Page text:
Written by George Johnson (Via Flames.com)
There’s a first time for everything.
First set of skates. First set of wheels. First steady gal.
One-of-a-kind, never-to-be-forgotten, touchstone moments.
“Naw, I knew right away I didn’t get the goal,” conceded Rasmus Andersson of his first-ever NHL point, “I saw Chucky tip it.
“I’m just glad it went in and we got the game at least to OT.”
Give him this much – for 21 years old, Andersson’s certainly been imbued with a flair for the dramatic.
Goaltender Mike Smith perched on the bench in favour of an extra attacker, a minute and a half to go and the Flames trailing the reigning Stanley Cup titans by one. Andersson, out there at the right point, readying to fire.
The shot is nicked en route to Caps’ grass-green goalie Phoenix Copley by the sandpapery Matthew Tkachuk, downward and into the Washington net, forcing overtime.
Career NHL Game 18 for Andersson. And Point No. 1.
The first, is the hope, of many.
“A long time ago now, I guess. But for me, for everyone, a pretty cool moment.”
Noah Hanifin – like Andersson, only 21 – his first NHL point dates back to 2015.
“Our first game in Carolina my first year, against Detroit,” he recalls. “An assist.
“Weird play. A real weird play.
“Got a drop pass, shot it, went over the net, hit the glass, bounced back over the net and we get a tap-in goal.
“A pretty unique first point in the NHL. But definitely a moment I’ll never forget. As I’m sure last night will be for Rasmus. Great play. Great shot. Important time of the game.”
Clearly the comfort level for the Flames’ second-round pick, 53rd overall, from the 2015 draft is burgeoning. Monday at Scotiabank Arena will be his ninth consecutive start.
“He’s been real good,” adjudged the person whose vote counts double, boss Bill Peters. “Both those young guys have been real good. They’ve been steady. Andy last night I thought moved the puck real well. Him and Vali (Juuso Valimaki) were able to play together, two young guys together.
“We’ve done it a couple times and it’s been a little bit hit and miss, which is understandable. But it’s also about the forwards doing a good job of not turning pucks over and protecting those guys when they’re on the ice.
“So now we go out on the road and teams might try and exploit that match-up. We’ll see. We’ll try leave ’em together; if they’re playing well and we are playing well as a team, we’ll leave ’em together.
“And if it’s not going our way we’ll have to make some adjustments.”
The most recent two starts have certainly served as a trial-under-fire audition for a freshman D-man.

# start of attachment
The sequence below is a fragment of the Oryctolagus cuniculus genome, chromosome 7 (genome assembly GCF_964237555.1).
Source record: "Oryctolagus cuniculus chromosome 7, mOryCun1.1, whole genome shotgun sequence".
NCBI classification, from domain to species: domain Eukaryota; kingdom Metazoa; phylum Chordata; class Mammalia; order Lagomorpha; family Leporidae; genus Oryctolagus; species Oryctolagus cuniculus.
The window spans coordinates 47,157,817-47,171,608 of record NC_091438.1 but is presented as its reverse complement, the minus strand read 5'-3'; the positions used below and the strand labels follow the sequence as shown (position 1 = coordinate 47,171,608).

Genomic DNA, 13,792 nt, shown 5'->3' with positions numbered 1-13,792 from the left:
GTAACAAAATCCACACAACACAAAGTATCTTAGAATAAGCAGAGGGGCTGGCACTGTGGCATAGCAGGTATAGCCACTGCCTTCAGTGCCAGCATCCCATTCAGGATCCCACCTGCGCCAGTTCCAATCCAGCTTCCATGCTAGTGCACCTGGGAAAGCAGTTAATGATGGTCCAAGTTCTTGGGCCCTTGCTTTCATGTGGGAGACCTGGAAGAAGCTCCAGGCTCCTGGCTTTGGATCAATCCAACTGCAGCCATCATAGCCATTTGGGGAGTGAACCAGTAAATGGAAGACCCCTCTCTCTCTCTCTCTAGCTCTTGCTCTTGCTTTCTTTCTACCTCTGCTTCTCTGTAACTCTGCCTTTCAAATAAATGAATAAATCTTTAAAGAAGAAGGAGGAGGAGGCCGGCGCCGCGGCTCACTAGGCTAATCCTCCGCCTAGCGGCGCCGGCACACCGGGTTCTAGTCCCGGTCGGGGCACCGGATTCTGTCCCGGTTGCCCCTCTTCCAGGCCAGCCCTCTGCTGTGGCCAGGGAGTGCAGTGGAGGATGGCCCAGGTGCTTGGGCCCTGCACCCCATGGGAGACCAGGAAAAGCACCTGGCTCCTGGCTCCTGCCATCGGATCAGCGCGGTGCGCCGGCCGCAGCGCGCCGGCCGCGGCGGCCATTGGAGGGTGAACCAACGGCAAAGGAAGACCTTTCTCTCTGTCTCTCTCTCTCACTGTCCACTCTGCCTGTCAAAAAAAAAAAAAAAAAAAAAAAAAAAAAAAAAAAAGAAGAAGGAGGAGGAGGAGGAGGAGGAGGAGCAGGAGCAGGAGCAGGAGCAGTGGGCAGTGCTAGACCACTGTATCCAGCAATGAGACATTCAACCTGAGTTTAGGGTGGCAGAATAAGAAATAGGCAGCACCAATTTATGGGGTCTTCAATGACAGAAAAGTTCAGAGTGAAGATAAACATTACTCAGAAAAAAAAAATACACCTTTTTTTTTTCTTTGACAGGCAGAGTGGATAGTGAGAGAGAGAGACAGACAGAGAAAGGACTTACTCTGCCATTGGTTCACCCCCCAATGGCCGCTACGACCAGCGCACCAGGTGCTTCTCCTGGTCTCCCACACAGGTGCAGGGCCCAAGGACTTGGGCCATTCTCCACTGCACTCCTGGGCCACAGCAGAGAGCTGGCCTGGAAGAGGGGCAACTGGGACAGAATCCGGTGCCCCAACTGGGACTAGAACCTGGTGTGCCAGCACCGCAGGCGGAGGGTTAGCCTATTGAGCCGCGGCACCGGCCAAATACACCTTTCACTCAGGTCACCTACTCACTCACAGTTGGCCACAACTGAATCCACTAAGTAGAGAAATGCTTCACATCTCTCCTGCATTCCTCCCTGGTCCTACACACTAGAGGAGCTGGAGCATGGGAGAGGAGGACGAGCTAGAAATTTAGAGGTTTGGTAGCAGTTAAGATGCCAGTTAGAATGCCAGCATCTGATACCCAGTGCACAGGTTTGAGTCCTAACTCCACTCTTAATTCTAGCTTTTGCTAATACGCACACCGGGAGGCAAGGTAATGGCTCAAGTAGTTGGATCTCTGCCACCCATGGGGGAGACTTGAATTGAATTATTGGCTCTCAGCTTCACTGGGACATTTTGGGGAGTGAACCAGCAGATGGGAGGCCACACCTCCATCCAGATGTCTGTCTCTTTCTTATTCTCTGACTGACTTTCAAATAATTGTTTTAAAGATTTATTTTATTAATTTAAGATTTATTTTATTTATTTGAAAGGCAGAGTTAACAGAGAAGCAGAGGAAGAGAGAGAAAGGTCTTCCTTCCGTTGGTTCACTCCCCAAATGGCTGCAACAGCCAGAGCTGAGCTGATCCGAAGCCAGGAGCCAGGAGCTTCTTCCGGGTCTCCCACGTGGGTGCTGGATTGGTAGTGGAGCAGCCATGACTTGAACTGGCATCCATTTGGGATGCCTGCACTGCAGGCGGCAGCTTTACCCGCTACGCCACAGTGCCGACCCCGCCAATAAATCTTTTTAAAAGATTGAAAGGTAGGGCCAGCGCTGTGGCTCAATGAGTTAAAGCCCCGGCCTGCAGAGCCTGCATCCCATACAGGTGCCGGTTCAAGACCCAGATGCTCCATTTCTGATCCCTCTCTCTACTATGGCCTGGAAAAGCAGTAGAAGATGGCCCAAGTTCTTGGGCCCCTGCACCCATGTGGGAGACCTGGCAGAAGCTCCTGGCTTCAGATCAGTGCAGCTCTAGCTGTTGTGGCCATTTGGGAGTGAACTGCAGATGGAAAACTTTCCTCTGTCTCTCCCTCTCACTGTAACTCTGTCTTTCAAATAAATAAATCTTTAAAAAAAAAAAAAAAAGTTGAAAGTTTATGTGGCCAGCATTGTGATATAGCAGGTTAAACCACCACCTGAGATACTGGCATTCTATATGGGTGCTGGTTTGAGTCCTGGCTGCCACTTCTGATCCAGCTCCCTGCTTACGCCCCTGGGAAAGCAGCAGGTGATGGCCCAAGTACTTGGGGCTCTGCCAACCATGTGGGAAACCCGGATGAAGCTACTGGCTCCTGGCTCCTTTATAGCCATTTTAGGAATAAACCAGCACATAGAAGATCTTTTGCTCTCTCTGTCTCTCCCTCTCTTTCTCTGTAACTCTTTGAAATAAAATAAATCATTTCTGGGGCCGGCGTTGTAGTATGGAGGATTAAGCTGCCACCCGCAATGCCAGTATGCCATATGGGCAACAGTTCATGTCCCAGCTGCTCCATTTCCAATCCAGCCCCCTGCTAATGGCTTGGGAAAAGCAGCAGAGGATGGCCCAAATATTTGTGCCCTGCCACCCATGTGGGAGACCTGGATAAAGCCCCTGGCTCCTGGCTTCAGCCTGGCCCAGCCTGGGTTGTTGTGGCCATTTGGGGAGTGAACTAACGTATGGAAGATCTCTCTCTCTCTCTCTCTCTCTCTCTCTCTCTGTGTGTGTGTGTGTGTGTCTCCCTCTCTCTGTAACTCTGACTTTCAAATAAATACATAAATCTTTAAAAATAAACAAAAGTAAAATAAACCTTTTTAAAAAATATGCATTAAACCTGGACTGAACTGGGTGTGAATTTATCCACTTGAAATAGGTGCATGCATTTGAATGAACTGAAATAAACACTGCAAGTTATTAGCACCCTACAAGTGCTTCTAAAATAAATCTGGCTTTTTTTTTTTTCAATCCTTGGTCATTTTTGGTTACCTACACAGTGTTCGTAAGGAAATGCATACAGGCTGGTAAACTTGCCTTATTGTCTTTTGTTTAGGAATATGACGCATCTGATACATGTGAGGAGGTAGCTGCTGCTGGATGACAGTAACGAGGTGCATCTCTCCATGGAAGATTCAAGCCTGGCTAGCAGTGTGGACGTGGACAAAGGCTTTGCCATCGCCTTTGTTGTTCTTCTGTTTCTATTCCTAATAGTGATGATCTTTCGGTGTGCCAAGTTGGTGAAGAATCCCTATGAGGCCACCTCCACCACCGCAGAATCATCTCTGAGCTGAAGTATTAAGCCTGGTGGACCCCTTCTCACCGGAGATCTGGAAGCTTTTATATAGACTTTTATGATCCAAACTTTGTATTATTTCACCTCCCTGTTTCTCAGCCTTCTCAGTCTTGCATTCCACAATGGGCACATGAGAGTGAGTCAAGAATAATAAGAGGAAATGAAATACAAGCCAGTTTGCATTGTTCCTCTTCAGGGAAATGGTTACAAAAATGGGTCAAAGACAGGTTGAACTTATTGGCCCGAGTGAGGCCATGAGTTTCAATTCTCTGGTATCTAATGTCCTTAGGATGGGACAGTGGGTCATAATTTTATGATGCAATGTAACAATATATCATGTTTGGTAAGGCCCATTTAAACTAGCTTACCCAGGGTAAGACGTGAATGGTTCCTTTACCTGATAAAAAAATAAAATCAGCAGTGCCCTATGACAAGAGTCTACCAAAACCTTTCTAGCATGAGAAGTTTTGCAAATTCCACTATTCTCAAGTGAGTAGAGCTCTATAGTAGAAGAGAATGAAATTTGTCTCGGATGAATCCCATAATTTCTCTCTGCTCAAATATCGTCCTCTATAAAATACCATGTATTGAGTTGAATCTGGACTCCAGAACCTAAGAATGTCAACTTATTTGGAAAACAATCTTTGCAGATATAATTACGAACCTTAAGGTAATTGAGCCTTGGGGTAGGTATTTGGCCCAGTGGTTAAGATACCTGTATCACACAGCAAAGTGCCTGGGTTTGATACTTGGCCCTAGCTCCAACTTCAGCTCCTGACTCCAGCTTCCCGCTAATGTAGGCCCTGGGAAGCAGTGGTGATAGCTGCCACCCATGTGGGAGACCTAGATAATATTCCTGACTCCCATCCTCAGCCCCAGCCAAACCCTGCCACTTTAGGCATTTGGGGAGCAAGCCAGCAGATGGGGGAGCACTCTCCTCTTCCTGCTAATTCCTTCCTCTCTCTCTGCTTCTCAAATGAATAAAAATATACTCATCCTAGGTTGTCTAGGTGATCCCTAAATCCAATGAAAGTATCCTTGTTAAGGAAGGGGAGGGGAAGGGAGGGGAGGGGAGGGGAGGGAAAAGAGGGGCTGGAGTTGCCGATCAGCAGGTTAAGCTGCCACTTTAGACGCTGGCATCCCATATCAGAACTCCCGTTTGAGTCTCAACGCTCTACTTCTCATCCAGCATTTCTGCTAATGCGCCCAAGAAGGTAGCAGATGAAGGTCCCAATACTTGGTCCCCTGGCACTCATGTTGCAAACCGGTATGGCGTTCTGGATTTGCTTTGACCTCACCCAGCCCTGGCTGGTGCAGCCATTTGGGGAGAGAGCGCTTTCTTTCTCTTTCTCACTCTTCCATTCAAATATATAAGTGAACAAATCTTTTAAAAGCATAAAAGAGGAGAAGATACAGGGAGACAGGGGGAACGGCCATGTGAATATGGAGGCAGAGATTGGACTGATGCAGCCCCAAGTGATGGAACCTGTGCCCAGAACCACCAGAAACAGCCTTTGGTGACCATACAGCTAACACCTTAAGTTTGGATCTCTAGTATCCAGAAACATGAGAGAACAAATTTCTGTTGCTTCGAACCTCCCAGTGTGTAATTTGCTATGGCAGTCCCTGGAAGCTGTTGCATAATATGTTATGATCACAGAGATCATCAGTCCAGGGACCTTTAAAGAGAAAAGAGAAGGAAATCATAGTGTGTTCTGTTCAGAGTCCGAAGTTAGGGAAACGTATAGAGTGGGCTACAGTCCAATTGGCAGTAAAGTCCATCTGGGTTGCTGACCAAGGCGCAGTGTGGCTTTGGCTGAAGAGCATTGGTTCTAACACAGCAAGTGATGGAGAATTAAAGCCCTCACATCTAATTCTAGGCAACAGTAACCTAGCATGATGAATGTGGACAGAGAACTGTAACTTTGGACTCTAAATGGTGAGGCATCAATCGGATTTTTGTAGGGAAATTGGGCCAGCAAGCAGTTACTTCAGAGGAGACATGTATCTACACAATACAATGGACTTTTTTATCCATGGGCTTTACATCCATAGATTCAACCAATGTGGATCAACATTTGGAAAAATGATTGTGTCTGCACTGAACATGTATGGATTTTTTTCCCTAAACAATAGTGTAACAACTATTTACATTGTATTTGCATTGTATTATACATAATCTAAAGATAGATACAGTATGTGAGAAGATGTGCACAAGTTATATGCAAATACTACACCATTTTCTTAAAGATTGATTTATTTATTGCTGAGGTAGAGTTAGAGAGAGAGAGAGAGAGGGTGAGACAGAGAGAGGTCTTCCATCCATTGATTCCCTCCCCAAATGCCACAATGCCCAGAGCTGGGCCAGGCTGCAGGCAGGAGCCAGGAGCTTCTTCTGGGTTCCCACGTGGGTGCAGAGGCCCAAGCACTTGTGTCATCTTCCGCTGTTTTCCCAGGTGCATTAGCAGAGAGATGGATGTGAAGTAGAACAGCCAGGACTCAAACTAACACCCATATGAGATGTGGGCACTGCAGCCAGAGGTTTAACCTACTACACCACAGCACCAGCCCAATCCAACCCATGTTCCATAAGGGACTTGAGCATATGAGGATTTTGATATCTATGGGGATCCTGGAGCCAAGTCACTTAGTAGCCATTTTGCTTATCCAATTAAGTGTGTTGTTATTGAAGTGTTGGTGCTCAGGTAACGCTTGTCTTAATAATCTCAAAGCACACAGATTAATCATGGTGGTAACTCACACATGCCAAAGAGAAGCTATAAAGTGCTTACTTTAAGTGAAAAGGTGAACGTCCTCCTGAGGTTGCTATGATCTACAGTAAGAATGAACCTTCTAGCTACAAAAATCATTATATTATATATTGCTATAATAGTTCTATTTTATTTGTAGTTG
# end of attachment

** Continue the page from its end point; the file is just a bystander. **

After all, a quick scan of those oppositon names literally jumps off the page at you: Crosby. Malkin. Kessel. Letang. Ovechkin. Backstrom. Kuznetsov.
“You’ve just got to play hard and be aware of those players you mentioned,” reckons Andersson. “You can’t be scared. If you’re scared, you can bet they’re going to take advantage of you.
“You have respect for them, sure, but you still have to play them. You can’t get caught saying: ‘Oh, s-, that’s Ovechkin!’ Or he’s gonna just sail right past you. If you get the chance to take a shot at a guy like that, you take it. Doesn’t matter if it’s against Crosby or another young guy like me.
“You just got to say: ‘OK, there’s a reason we’re on the same ice together.’
“But there’s a reason why those two teams won the last three Stanley Cups, right?”
Monday, the Flames face a team that hasn’t lifted the Stanley Cup since 1967. But this young, emerging Leafs team is certainly overflowing with firepower, even should Auston Matthews, as expected, miss out.
Matthews left Saturday’s tilt against the Winnipeg Jets favouring his left shoulder follow a collision with defenceman Jacob Trouba.
Whoever. Doesn’t matter a whit to Andersson.
Continuing ice time, he understands, is strictly on the merit system.
“If you’re taking a young guy out, what do you do?” asks Peters. “Do you send him to Stockton?
“It’s no good being a young guy sitting and watching hockey. That much we know.”
Translation: Here or Stockton. You make the choice by level of performance.
“Just gotta stick with what I’m doing,” says Andersson, now on the hunt for his first NHL goal. “Move the puck, show some poise with it, join the rush and play hard in the D zone.
“If you want to play here every night you’ve got to prove yourself every night.
“That’s just how it works.
“Pretty simple, really.”